Sometimes hemorrhoids will go away on their own; however, it’s important to know when to see a gastroenterologist for treatment. After all, some of these symptoms could also be caused by other conditions. If you are dealing with rectal bleeding or pain it’s a good idea to see a GI doctor who will be able to perform the proper tests to confirm whether you have hemorrhoids and to rule out any other intestinal problems.
One way to prevent hemorrhoids is to prevent straining during bowel movements and constipation. In order to do this you must staying hydrated and eat a healthy, high-fiber diet. Staying active and losing excess weight can also improve gut health. If you sit for the majority of the day it’s important to get up and move around to take pressure off the veins of the anus.
In terms of treatment, the goal is to reduce pain, inflammation and irritation so the area can properly heal. This involves eating a high-fiber diet. You can also use an over-the-counter hemorrhoid cream, which can numb the area and reduce discomfort. Soaking for 10-15 minutes in a sitz bath can also ease symptoms. With the proper treatment and care hemorrhoids will often go away in about a week. If you don’t experience relief, or if your symptoms are severe then it’s time to see a gastroenterologist.
In some cases, surgery is necessary in order to treat complications (e.g. blood clots) of hemorrhoids or to properly address bleeding, painful, or persistent hemorrhoids. A gastroenterologist can perform these simple outpatient procedures right in their office.
If you are experiencing symptoms of hemorrhoids and not experiencing relief from over-the-counter medications and at-home care then it’s time to see a GI doctor for treatment.
The pancreas is an organ that we don’t often give much thought to and yet it’s quite important. After all, it is responsible for releasing digestive enzymes into the small intestines to help with digestion. It is also instrumental in releasing both insulin and glucagon into the blood, which influences metabolism and determines how effectively the body turns food into energy; however, certain lifestyle choices and health problems could lead to an attack of pancreatitis.
What is pancreatitis?
This condition is rather rare and occurs when the pancreas is inflamed. In most cases, this condition is acute and can be treated; however, sometimes it can become chronic. Damage to the pancreas will occur if the digestive enzymes are activated before the reach the intestines, causing the enzymes to destroy the pancreas.
What are the symptoms of pancreatitis?
Acute pancreatitis often causes upper abdominal pain that may get worse after eating and may radiate to your back. Your abdomen may be tender to the touch and you may feel nausea. Sometimes these symptoms are accompanied by a fever and rapid pulse.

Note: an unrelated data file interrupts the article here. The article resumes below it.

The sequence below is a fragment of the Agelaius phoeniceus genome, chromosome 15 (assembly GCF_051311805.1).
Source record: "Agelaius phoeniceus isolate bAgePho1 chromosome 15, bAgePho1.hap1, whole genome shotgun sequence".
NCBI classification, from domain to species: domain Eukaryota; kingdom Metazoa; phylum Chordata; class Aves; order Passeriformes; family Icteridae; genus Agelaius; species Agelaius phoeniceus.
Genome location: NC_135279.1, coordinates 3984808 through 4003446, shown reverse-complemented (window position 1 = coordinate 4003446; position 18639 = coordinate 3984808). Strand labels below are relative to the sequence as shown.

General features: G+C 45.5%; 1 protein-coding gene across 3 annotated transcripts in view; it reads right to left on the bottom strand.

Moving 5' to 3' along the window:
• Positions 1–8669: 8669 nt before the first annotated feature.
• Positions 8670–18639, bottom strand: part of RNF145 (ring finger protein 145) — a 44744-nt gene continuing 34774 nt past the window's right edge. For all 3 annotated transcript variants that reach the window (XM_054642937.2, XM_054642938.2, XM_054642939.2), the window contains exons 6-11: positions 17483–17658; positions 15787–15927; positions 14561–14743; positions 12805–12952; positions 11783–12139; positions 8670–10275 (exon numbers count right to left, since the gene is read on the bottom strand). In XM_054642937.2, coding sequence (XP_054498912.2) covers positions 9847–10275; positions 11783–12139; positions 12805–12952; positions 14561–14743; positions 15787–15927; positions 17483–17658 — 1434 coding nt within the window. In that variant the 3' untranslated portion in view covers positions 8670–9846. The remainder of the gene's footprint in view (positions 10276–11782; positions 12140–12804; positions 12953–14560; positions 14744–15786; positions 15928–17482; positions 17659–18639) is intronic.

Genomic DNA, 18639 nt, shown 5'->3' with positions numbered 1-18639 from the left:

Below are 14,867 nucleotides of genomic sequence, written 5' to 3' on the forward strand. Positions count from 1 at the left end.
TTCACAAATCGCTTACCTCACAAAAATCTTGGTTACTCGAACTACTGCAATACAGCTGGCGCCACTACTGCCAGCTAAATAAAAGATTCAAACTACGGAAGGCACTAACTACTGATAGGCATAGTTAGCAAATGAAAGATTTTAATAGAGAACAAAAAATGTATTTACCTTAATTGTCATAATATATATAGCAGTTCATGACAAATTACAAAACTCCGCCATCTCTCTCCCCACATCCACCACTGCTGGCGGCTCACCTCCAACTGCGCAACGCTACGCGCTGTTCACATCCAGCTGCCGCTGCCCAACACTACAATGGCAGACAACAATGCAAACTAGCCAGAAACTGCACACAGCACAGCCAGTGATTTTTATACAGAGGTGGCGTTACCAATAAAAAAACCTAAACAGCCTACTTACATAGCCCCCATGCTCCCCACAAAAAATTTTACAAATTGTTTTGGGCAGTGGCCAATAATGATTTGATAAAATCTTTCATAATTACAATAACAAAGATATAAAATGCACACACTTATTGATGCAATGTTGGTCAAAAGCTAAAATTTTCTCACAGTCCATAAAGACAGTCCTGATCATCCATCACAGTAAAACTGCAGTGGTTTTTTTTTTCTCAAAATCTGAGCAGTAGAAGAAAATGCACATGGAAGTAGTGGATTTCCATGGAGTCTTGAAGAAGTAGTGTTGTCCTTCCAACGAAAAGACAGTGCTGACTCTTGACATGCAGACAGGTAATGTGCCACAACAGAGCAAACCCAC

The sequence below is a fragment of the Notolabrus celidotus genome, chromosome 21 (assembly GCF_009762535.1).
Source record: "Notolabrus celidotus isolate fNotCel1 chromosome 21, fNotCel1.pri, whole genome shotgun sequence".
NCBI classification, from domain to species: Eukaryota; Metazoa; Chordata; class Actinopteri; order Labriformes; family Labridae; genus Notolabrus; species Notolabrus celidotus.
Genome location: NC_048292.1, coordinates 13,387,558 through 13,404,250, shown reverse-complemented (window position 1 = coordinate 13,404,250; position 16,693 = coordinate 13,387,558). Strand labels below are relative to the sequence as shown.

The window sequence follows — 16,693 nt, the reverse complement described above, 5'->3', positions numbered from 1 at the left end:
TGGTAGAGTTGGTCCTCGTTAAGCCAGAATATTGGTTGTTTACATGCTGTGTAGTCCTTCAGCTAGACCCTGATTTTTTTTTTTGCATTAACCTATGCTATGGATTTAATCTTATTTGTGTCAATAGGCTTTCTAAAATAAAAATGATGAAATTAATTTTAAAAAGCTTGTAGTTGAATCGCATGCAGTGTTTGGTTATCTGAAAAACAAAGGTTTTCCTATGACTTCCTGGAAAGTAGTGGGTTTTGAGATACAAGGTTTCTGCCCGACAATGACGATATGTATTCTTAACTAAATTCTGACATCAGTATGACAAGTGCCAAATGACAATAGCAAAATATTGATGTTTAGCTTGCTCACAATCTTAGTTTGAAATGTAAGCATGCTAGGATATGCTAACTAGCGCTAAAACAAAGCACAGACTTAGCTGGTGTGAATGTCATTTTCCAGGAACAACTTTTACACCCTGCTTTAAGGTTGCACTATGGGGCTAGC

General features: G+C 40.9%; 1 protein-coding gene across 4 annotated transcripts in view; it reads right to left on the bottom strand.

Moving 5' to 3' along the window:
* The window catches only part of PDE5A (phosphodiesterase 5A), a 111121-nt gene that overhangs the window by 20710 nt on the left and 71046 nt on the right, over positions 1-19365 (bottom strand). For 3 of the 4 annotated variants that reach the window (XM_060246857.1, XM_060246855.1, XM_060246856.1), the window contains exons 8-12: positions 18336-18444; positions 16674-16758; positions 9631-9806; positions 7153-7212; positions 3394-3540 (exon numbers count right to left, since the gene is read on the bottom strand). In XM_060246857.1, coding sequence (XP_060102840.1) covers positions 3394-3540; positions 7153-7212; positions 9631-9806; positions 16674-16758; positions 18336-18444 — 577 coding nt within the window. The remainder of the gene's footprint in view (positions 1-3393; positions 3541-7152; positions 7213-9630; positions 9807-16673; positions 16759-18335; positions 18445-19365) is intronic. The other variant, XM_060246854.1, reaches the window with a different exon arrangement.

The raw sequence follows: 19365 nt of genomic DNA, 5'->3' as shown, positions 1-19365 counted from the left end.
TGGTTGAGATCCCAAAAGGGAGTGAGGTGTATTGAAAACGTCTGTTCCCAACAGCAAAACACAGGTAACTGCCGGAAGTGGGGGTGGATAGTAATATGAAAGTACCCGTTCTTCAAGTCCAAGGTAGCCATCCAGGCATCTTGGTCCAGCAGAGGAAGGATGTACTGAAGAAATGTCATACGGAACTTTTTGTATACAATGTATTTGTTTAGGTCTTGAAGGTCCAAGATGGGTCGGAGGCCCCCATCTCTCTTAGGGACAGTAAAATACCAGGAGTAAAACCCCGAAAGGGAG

Those who have chronic pancreatitis will notice the same abdominal pain that’s present in acute cases, as well as oily stools (known as steatorrhea) and unintended weight loss. If you are dealing with any kind of persistent abdominal pain it’s important to schedule an appointment with your gastroenterologist. If the pain is severe or makes it difficult to stand up straight, you need immediate medical attention.
Of course, there are many conditions and injuries that can lead to upper abdominal pain, so it’s important that you consult your doctor as soon as possible. If it is pancreatitis, this will often require hospitalization, so this requires immediate medical attention.
What causes pancreatitis?
There are certain conditions and habits that can increase your likelihood for developing pancreatitis including:
- Cystic fibrosis
- High calcium levels (usually occurs in those with hyperparathyroidism)
- High triglyceride levels
- Abdominal surgery
- Pancreatic cancer
Sometimes the cause of pancreatitis is unknown. However, it is possible for this condition to lead to more serious complications such as an infection, diabetes or kidney failure if it isn’t properly treated.
How is pancreatitis treated?
As we mentioned above, most people with pancreatitis will need to be hospitalized. During hospitalization, the treatment plan will include:
- Fasting for a couple of days (this will help your pancreas recover)
- Pain medications
- IV fluids
Once we have addressed your condition, we will then try to find the root cause. Based on the cause we may recommend additional treatment or surgeries including:
- Surgery to remove obstructions of the bile duct
- Pancreas surgery to drain fluid and remove diseased tissue
- Gallbladder removal (if gallstones caused your pancreatitis)
- Quitting alcohol or finding an alcohol treatment program
If you are dealing with unexplained abdominal pain or other digestive problems it’s important that you turn to a gastroenterologist who can figure out what’s going on. Call to schedule an appointment today.